This Parisian pied-à-terre for the Hollywood elite is sparkling once again – and now all are welcome, says Adrian Mourby
It is a fortune that even Cleopatra might have blushed at. Elizabeth Taylor, who immortalised the amorous pharaoh in the lavish 1963 movie of the same name, died leaving behind enough money to buy a pyramid or three of her own with personal riches estimated at up to $1bn (£625m), it was claimed yesterday.
Elizabeth Taylor was buried alongside her last ever love letter from Richard Burton.
Identifying hard truths on class and union disputes... and knowing when to die and when not to wave your wallet
The death of Elizabeth Taylor ends the golden era of the 24-carat star
Elizabeth Taylor lived her life with vigour: jewels, men, and legal action. Following her death on Wednesday, book projects have been brought forward to take advantage of a renewed interest in her career – and the opportunity to publish revelations without being sued.
With the death of Elizabeth Taylor, the last of the Hollywood greats is finally gone. True to form – never a lady, barely ever a girl – this tough broad supreme battled on against ill-health for decades after her contemporaries overdosed on barbiturates, booze and self-loathing. And at a time when professional beauties seem terrified to show any sign of ageing lest they be shunted into character cameos in favour of some fresher flesh, Taylor was fascinating for being far less interested in leaving a good-looking corpse than in wringing every drop of the juice from every inch of the ride.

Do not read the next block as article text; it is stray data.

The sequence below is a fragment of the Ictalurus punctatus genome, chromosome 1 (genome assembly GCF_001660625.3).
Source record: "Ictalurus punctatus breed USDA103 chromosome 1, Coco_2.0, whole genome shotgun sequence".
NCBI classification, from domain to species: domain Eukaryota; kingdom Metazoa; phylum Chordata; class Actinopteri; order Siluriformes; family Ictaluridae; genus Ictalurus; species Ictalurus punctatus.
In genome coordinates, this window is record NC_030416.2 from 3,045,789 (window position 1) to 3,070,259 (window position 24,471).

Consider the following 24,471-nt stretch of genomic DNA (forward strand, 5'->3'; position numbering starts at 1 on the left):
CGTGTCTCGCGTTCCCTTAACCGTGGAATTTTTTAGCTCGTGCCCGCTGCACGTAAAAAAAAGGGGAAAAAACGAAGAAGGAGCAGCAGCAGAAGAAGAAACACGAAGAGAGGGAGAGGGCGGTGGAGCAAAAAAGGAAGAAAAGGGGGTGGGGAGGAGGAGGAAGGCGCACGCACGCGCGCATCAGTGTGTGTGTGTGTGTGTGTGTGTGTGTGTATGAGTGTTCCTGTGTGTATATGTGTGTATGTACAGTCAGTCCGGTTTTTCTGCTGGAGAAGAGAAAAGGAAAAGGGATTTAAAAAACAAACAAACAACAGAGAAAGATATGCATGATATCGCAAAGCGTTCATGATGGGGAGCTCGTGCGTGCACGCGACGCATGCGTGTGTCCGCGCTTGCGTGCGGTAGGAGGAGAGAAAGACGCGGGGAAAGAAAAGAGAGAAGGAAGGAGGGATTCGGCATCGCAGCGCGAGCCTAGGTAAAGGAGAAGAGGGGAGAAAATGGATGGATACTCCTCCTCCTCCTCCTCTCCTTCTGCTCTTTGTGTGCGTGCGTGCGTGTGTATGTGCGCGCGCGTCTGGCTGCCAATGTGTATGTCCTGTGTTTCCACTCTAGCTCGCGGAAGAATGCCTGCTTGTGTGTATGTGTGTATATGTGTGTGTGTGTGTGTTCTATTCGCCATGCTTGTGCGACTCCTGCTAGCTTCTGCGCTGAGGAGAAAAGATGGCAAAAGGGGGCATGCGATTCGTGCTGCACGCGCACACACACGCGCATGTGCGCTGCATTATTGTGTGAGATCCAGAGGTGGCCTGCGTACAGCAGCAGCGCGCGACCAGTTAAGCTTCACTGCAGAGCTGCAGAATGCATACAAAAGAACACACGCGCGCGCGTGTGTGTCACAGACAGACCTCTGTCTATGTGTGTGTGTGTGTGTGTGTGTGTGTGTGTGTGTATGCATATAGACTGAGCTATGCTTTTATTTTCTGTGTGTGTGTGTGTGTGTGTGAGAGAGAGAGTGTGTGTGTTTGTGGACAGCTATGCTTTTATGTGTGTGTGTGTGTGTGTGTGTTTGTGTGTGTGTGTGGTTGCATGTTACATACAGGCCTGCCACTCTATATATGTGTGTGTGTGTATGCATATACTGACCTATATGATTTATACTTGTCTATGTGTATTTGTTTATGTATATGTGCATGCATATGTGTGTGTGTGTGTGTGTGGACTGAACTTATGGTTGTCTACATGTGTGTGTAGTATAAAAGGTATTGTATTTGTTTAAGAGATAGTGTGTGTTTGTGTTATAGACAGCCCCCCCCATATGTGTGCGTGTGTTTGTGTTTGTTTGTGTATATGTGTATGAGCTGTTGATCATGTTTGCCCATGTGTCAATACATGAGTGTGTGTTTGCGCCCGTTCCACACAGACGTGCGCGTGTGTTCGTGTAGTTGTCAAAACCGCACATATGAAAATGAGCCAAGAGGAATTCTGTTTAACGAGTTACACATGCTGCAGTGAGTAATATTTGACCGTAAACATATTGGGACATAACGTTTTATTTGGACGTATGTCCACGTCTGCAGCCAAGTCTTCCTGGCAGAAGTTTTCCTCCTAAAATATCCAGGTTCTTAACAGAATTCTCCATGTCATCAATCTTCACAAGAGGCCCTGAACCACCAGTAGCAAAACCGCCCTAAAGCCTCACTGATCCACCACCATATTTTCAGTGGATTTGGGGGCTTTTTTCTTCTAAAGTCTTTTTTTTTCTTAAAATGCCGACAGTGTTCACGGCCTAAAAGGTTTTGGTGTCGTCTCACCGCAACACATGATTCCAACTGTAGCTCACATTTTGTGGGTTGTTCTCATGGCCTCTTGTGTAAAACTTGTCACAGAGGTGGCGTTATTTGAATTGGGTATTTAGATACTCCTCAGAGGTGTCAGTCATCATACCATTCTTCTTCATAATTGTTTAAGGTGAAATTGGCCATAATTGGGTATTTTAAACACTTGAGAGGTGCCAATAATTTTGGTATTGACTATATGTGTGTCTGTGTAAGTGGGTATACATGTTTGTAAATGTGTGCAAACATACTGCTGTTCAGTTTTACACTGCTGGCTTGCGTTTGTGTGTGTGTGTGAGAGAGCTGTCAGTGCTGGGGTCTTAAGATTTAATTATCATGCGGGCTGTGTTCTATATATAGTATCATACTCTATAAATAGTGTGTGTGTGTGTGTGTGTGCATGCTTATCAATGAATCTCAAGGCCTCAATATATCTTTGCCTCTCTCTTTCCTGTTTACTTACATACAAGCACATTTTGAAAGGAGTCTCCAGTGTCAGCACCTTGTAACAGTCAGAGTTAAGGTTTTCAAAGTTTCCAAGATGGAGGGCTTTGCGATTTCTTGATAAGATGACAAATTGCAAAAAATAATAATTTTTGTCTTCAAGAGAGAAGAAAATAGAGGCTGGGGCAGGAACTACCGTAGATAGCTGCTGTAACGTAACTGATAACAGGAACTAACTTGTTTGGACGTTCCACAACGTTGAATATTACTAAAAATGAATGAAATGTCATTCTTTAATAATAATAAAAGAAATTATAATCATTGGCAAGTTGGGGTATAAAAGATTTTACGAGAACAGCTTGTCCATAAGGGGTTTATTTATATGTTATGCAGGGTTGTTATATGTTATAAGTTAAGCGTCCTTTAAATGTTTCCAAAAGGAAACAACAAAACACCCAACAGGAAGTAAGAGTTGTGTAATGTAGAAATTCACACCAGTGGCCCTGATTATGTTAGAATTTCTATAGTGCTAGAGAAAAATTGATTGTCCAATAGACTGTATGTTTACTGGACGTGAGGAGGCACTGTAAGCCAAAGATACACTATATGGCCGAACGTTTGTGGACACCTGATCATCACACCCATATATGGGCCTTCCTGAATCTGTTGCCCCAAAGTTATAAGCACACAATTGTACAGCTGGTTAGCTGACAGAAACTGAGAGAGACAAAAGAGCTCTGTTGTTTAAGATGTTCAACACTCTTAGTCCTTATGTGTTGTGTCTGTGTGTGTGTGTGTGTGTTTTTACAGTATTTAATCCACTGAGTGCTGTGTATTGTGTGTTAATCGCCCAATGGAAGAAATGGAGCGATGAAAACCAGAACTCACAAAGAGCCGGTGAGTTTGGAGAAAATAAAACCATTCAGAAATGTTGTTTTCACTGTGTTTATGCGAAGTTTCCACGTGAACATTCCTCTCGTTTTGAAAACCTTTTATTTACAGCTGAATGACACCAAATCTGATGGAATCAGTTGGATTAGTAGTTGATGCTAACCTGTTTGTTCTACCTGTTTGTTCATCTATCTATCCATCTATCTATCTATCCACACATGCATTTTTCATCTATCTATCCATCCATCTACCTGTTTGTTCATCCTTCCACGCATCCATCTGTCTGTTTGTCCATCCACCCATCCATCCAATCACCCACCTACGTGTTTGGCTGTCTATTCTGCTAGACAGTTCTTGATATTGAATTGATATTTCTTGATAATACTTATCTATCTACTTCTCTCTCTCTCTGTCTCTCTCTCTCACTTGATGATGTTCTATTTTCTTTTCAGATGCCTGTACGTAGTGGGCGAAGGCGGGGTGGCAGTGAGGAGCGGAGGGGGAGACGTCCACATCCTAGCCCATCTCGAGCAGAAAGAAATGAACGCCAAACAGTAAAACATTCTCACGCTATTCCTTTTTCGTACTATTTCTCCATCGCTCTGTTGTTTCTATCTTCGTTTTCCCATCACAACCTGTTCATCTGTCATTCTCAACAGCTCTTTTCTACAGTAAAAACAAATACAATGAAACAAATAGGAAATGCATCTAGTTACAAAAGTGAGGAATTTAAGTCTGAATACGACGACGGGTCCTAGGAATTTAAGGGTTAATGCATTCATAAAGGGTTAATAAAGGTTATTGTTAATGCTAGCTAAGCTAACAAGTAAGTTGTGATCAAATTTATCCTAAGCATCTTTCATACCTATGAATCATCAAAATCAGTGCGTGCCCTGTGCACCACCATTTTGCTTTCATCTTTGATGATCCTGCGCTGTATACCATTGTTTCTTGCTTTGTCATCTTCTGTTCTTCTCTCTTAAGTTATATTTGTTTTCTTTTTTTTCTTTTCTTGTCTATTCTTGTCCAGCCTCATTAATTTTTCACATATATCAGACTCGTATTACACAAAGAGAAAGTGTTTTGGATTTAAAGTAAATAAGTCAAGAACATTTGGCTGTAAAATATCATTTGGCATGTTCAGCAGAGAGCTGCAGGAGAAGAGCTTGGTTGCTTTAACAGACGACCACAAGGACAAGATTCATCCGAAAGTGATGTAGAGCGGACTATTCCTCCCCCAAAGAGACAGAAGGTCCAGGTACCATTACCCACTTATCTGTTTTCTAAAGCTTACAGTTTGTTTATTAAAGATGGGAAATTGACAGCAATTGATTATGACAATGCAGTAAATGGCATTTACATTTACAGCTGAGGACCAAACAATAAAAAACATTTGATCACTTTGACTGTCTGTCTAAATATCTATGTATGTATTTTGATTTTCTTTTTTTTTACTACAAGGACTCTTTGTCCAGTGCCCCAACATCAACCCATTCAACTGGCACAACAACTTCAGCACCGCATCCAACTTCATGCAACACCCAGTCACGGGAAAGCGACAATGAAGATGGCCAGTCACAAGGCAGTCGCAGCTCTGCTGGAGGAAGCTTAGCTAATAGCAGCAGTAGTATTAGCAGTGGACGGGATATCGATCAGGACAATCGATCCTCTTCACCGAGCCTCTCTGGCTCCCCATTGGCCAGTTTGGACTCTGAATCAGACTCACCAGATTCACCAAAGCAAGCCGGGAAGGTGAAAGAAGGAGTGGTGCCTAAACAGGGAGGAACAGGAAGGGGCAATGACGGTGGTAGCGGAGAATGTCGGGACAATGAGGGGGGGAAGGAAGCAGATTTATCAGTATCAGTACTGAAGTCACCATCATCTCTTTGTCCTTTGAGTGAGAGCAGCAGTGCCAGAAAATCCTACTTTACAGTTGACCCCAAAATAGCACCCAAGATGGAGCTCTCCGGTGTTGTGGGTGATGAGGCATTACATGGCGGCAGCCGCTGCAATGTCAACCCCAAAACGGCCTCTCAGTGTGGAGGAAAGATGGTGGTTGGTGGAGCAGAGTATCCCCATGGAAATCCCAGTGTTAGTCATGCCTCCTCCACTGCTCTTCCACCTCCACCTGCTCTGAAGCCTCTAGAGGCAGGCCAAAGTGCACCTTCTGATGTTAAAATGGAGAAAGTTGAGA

Since the late 1960s the nebulous concept of stardom has been subjected to a systematic inflation of values. In a routine television series, for instance, the status of some obscurely minor supporting performer is frequently aggrandised into that of "guest star"; many of the freakish menagerie of hangers-on who peopled Andy Warhol's Factory-produced psychodramas complacently styled themselves "superstars"; and Barry Humphries' alter ego, the redoubtable Edna Everage, has risen almost imperceptibly from the humble rank of "housewife" to that of "megastar".
Tributes have been pouring in for Elizabeth Taylor, who died yesterday
Dame Elizabeth Taylor is set to stay in hospital for the next few days.
Somewhere in one of Elizabeth Taylor's novels, a character makes the cardinal error of alluding, casually, to Christmas in the middle of November. "Oh, don't," her friend responds with, Taylor says, "all the English dread Christmas".
Eddie Fisher was a major figure in American entertainment for 20 years from the late 1940s, with a string of hit songs and albums, two television series, headlining stage shows and a few films. However, he never really recovered from the scandal of his first divorce.
Singer Eddie Fisher, a teen idol in the 1950s who sparked an international scandal when he left his wife Debbie Reynolds for Elizabeth Taylor, has died at the age of 82.